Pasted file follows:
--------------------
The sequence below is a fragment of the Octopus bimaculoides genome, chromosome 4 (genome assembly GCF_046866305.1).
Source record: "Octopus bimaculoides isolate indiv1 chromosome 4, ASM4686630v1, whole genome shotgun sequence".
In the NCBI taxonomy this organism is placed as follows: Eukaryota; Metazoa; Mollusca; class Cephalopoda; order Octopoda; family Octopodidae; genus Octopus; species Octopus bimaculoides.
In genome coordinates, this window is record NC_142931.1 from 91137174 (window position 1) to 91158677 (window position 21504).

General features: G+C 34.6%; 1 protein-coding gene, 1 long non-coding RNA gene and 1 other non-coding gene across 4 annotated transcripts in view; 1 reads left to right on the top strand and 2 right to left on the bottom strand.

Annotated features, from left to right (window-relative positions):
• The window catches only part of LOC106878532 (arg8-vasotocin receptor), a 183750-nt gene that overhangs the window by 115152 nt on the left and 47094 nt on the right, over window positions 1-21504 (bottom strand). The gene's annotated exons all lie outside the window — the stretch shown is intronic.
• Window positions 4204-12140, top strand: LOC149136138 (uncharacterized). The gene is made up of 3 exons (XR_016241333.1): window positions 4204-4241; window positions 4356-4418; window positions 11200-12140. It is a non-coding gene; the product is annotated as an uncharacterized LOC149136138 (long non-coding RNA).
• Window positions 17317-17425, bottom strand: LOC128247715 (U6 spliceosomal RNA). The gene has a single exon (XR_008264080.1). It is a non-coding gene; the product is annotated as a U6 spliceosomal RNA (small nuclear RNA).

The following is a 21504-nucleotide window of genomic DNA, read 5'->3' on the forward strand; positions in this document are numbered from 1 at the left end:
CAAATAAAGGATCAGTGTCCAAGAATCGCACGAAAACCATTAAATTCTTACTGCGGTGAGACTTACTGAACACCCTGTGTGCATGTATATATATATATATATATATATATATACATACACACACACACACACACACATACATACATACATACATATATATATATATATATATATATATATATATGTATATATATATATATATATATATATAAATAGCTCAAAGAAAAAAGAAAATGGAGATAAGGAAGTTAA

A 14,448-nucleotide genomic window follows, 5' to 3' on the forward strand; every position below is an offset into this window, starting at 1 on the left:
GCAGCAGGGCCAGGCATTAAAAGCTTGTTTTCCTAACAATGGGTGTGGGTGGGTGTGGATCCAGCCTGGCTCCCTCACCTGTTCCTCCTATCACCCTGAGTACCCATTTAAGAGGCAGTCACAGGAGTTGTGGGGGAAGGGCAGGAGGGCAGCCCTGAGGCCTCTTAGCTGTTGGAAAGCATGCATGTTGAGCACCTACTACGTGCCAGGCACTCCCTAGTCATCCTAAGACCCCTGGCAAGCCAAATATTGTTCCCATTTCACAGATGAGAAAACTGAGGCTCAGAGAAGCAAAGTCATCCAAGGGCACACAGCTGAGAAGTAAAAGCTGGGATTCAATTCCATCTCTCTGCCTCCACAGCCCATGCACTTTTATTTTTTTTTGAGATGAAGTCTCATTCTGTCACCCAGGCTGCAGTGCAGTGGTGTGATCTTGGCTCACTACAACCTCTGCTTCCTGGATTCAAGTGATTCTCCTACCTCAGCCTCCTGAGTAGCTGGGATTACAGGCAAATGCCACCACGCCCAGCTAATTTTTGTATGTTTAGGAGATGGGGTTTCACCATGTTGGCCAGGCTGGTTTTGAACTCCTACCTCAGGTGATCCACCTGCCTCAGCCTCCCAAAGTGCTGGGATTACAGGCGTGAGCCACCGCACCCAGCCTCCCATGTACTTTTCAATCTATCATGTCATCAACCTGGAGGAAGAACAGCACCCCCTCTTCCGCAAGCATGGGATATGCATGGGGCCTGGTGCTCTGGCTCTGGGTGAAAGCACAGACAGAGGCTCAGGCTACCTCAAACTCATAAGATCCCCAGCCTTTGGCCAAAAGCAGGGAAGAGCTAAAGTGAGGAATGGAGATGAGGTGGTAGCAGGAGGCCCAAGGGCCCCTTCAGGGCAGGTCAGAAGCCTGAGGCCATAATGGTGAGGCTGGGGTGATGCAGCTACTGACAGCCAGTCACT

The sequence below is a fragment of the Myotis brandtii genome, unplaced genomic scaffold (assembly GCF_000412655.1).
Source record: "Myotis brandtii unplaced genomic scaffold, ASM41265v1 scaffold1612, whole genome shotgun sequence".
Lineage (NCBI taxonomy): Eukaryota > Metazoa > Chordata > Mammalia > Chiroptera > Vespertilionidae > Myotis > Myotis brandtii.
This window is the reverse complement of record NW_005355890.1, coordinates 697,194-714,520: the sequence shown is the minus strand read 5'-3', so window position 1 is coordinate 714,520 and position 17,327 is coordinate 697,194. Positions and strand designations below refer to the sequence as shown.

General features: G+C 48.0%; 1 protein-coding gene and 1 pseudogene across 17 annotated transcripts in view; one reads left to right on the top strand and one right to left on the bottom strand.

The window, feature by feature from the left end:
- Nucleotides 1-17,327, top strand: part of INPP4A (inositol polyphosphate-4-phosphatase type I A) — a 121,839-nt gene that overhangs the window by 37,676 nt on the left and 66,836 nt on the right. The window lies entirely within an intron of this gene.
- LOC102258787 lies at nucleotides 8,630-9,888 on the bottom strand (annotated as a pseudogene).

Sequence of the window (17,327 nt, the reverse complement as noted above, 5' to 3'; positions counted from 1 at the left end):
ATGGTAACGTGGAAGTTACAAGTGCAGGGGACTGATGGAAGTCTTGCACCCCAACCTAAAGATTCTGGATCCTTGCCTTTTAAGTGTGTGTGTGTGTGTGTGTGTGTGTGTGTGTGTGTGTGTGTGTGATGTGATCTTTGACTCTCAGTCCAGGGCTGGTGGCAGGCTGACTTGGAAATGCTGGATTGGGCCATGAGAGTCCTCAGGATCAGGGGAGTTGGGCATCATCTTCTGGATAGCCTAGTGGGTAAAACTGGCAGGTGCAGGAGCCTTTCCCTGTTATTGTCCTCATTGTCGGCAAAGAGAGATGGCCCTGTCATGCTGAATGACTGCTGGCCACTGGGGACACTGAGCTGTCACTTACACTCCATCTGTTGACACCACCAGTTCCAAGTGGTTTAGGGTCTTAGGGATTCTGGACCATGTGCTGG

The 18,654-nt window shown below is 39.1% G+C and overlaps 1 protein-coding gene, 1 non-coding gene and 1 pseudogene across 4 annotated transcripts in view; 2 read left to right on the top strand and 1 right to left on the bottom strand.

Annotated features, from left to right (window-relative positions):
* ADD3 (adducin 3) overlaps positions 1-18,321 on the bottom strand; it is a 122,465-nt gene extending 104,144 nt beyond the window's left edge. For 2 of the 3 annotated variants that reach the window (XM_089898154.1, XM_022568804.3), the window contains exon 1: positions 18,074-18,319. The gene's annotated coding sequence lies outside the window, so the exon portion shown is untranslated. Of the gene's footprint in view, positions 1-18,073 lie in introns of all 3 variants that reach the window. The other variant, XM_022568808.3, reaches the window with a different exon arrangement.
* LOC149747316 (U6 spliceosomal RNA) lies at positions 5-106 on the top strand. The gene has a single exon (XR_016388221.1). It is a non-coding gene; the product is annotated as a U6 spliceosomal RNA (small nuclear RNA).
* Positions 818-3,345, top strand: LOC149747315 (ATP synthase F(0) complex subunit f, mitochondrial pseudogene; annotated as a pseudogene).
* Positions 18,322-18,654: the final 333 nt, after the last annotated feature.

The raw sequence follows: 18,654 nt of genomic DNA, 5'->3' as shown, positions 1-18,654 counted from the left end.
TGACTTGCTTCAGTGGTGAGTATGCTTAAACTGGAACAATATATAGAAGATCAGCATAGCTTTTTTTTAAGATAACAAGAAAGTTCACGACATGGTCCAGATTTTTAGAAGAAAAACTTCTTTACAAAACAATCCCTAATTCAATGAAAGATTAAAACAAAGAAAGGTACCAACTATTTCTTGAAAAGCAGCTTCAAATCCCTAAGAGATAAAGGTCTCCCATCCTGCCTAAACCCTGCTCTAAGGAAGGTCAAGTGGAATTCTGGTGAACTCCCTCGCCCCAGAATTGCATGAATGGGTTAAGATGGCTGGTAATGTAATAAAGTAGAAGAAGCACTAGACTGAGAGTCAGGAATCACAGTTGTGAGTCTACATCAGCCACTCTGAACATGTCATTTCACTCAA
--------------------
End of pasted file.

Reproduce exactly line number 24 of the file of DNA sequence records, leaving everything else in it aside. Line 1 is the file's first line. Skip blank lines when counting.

The 18,654-nt window shown below is 39.1% G+C and overlaps 1 protein-coding gene, 1 non-coding gene and 1 pseudogene across 4 annotated transcripts in view; 2 read left to right on the top strand and 1 right to left on the bottom strand.